Filing Taxes After Moving to Another State
Moving from one state to another can mean more than a new address and a new driver’s license. It also might impact your federal or state return. How you’ll file taxes after moving to another state depends on several factors, including:
- Which state is considered the source of the income
- The specific states involved
- If you changed jobs or kept the same one
- If there’s a state income tax reciprocity agreement between the states involved
You’ll likely file a part-year resident return in both states. Usually, you’ll have to file a state return in any states where you:
- Have earned income from wages or self-employment
- Have property that creates income
Before you begin, check the residency rules for each state. Some states consider you a full-year resident if you’re present in the state for at least 183 days.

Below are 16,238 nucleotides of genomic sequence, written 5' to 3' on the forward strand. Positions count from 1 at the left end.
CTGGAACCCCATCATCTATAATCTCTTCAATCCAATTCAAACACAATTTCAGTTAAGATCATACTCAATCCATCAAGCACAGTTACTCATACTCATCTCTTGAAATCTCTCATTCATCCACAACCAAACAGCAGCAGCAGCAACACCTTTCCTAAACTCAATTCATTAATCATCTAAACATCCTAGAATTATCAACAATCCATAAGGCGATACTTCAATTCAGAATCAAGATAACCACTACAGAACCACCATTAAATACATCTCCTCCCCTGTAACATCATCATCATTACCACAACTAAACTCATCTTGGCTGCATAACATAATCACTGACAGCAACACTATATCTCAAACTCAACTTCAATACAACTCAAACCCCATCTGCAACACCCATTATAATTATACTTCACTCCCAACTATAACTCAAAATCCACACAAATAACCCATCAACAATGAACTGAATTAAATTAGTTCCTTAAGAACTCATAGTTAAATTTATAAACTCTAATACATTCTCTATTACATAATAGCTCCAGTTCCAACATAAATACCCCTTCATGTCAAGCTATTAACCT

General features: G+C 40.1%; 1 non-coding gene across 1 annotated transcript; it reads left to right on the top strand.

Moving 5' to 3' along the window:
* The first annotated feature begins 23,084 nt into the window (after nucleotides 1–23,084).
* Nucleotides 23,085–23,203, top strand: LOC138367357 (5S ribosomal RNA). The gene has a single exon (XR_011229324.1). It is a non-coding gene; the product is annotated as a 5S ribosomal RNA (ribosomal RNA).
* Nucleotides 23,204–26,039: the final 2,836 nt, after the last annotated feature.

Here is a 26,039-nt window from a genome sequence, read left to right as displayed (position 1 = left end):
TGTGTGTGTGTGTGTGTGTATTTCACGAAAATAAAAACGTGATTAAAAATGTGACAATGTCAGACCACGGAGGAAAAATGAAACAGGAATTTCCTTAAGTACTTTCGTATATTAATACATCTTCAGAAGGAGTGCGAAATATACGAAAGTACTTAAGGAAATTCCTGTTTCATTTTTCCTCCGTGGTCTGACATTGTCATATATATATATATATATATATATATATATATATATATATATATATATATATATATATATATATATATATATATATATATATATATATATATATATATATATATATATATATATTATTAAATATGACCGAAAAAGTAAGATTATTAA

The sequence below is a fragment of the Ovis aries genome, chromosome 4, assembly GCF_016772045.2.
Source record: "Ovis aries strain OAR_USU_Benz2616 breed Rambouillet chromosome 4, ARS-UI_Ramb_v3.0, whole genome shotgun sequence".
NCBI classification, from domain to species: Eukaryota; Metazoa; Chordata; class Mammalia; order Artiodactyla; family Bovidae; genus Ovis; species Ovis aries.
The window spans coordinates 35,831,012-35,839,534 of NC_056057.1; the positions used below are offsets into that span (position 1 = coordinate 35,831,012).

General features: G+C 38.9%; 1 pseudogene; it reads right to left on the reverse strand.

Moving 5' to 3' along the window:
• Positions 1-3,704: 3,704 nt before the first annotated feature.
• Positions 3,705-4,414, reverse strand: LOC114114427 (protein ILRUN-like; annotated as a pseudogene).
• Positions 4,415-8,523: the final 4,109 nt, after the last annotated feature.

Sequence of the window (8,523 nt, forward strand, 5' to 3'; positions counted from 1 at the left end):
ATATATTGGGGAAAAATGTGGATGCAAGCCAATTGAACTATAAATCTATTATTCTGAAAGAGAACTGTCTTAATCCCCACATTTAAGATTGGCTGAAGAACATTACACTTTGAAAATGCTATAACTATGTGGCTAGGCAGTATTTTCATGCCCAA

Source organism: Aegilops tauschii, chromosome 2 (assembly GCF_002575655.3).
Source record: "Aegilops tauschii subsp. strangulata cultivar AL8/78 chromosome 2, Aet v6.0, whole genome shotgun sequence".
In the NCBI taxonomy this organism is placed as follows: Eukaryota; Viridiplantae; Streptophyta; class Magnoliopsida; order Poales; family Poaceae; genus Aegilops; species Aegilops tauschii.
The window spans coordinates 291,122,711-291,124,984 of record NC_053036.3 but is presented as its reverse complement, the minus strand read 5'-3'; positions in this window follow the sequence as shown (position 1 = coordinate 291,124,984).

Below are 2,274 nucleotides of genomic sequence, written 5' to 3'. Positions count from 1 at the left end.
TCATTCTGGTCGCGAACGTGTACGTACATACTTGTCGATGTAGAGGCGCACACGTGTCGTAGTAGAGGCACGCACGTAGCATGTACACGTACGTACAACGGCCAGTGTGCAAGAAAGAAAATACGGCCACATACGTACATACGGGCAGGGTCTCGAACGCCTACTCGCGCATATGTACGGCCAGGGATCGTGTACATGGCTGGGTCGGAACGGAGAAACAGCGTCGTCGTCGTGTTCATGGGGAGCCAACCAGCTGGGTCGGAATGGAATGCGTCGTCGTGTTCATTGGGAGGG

Filing taxes after moving to a neighboring state might include a special situation if you keep your job in your original state. First, you’ll want to find out if there’s a reciprocity agreement between those states. Usually, only your state of residence will tax you if:
- You work in the other state.
- Your wages are your only income from the other state.
If you’re filing two part-year resident returns, check the rules for each state on what income to report. Income from interest, dividends, and pensions is usually considered to be from your state of residence. When reporting your income, keep in mind:
- Some states will have you report your income from all sources, just as a full-year resident does. Then, after the tax is calculated, this amount will be reduced based on the income you made as a resident compared to your total income.
- Other states will have you divide the income between states before calculating the tax.
What if you filed your taxes wrong? A mistake on a tax return is not the end of the world – learn how to fix an incorrect tax return with the experts at H&R Block.
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